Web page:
Indore (Madhya Pradesh)
About 60 per cent of policemen who suffer from burnout are also prone to developing a positive attitude towards turnover intention, according to a study conducted by IIM Indore.
The study has been selected for publication in the Journal of Criminal Justice.
The study conducted by IIM Indore faculty members Vaijayanthee Ananda, Atipriya Grovera and others found that abusive supervision and political interference positively influenced police turnover intention whereas co-worker trust, perceived organisational support and perceived crime rate negatively contributed to turnover intention.
A sample of 492 policemen was taken from three different states, excluding Madhya Pradesh, for the study.
This study investigated the influence of organisational (abusive supervision, organisational support, and co-worker trust) and community (political interference and perceived crime rate) stressors on police turnover intention via the mediating role of burnout.
The study revealed that abusive supervision significantly contributes to turnover intention.
Police personnel in the middle and lower ranks are subjected to threat and torture by their supervisors. Owing to high power distance, such personnel do not raise their voice against as they fear suspension from their jobs. In such situations, one of the coping strategies employed by the abused police personnel is to quit the job and look for alternative careers.
Among the community stressors, political interference was found to have a significant positive association with turnover intention.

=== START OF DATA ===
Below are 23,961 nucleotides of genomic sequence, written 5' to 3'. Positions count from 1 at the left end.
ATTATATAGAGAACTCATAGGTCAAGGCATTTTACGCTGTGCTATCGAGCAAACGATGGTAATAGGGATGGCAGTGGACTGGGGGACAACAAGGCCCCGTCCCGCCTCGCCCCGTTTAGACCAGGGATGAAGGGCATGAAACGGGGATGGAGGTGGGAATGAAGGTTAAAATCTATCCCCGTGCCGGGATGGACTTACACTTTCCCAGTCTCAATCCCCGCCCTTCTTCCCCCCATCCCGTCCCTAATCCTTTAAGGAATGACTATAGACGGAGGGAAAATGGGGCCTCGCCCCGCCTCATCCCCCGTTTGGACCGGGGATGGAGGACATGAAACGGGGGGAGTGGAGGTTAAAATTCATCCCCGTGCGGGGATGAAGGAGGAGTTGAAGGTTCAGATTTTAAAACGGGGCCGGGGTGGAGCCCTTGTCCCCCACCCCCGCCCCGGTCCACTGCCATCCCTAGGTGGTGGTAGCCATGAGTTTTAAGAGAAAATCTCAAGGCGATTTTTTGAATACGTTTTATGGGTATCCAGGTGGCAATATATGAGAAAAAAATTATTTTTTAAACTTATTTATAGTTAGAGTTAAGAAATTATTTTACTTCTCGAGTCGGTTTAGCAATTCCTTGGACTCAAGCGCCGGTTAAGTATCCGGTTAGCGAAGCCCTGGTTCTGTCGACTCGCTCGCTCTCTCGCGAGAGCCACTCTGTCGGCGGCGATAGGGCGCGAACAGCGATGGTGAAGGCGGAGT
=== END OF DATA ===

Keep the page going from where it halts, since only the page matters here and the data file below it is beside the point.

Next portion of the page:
This study is one of the first attempts to link political interference to police turnover intention. Perceived lack of reciprocity urges the police personnel to quit work when they believe no actions are taken to curtail political intrusions.
The organisational stressor, co-worker trust in this study was found to significantly negatively contribute in explaining turnover intention. The results indicate that an environment of trust and openness among co-workers reduces the likelihood of police personnel intending to quit their job.
The study shows that perceived crime rate, ie, subjective evaluation of crime rate in the work jurisdiction, significantly but negatively influenced turnover intention among police personnel. This contradictory and counterintuitive finding indicates that the higher the perceived crime rate in the jurisdiction, lower the intent to give up the job.
Among the organisational stressors, perceived organisational support shows that when employees perceive adequate support from the organisation, they are less likely to think of quitting their job.
The study suggests
---- Police administrators must formally introduce a zero-tolerance policy towards abusive supervision.
---- The police organisation must conduct anonymous surveys to gauge the existence and presence of abusive supervision. Grievance redressal system should be developed.
---- To deal with psychological distress and experience of burnout, setting and providing access to psychological counselling services may provide a short-term, tertiary relief.
---- Every police personnel should get career advancement and an opportunity and exposure to serve in high-crime jurisdictions to enrich their skills in dealing with high-crime cases.
----Police organisation must invest in building personal resources of police personnel to constructively deal with community stressors, such as political interference, that are beyond the control of the organisation.